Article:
Lessons In BabyGap

I wrote this post, and then lost it. It was beautiful and fantastic and the fact that I lost it makes me want to CRY. But I guess it happened for a reason, right? So here we go, round two.

If you don’t know, I work at the Gap. Usually, in BabyGap. And I absolutely adore it.

Long story short (after losing my first copy of this I’m way too lazy to write out the ENTIRE post again, apologies), the children always bring me back to earth about what is real and beautiful in life. Almost daily, a mother or father or couple will come in with a young child, either an infant or a little one under the age of 7 or 8. And every now and then he or she will be a real gem.

It’s rare that I ever find a truly shy child. Most of the time, they come in and smile at me, and we immediately get to playing games while their parent(s) shop. They try to hide, I pretend that I can’t find them. One time, a grandmother had to return to her car and left her grandson in my care. I was working in GapKids that day. And he stood with me at the register and we talked. I asked him what he wanted for Christmas, he told me about what he was buying for his big sister. It was as if we were old friends or cousins.

Peek-a-boo is the most basic children’s game and it never fails to entertain. I used to wonder why, but I no longer do. It’s quite simple. Children can’t fathom that a person can simply hide. They don’t understand that someone can mask a part of themselves from someone. They believe in the goodness and truth of a human being. So the idea that you haven’t just disappeared and you’re, in fact, being false, doesn’t occur to them. And it isn’t because they aren’t educated, it’s because they aren’t tainted by the falsehoods of the world around them. They’re quite pure in that way and they are what we all should strive to be more like.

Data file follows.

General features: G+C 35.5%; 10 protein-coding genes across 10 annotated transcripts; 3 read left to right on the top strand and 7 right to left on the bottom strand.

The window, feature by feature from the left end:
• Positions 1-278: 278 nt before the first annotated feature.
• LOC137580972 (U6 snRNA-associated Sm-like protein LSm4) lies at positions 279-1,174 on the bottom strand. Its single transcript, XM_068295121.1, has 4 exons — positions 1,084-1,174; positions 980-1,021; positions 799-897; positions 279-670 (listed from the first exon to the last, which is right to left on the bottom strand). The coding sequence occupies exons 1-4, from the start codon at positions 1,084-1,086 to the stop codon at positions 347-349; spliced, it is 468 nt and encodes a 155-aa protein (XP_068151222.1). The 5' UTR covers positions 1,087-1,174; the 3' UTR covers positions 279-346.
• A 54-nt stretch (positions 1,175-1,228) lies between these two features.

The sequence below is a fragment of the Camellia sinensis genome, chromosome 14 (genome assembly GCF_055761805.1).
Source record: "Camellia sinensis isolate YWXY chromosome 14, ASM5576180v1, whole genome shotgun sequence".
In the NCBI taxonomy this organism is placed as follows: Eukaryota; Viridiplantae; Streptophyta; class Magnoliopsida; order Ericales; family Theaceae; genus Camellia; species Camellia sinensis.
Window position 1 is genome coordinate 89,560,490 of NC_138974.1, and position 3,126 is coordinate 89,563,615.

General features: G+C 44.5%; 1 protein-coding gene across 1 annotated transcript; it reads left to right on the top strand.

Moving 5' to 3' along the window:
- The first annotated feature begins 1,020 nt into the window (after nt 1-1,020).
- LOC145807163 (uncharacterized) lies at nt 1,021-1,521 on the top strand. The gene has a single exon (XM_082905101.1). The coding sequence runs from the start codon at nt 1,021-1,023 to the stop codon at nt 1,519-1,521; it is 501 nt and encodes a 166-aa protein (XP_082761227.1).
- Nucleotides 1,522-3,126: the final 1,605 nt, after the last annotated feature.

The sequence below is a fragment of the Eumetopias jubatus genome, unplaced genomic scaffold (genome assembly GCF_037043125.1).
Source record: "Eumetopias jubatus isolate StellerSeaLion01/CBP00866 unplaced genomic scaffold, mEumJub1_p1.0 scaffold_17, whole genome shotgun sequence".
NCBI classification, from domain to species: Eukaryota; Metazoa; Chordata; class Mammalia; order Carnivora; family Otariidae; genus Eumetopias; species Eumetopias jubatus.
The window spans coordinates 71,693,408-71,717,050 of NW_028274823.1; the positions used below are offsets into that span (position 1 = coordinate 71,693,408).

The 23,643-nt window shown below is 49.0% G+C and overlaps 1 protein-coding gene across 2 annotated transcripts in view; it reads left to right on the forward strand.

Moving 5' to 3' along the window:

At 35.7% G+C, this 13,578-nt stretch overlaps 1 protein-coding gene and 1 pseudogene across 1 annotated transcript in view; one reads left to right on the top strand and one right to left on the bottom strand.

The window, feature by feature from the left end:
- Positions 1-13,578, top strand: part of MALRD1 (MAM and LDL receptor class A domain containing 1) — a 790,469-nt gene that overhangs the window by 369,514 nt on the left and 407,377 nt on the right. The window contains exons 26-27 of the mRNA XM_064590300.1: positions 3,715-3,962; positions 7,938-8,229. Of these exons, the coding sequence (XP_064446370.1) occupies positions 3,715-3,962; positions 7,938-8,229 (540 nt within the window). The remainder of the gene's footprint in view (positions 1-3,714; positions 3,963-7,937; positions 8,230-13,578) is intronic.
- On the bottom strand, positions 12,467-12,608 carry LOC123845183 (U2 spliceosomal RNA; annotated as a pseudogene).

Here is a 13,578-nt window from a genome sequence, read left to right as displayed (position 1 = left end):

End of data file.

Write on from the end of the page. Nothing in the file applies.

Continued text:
My favorite experience, by far was this next one. I was working in BabyGap, but I crossed over to Kids’ for a moment. Two girls around the age of 7 or 8 were leaving with their mother. And saying goodbye to everyone they passed. They saw me come in and said “Bye pretty girl!” I said goodbye. One shouted “I love you!” and the other said “I love you too!”

And their mother just laughed, maybe a little embarrassed. But I was touched. And they probably did love me. And I assured them I loved them too. Because of course I do. Why can’t we say I love you to everyone we pass by? Why?

Have a beautiful day, xx.

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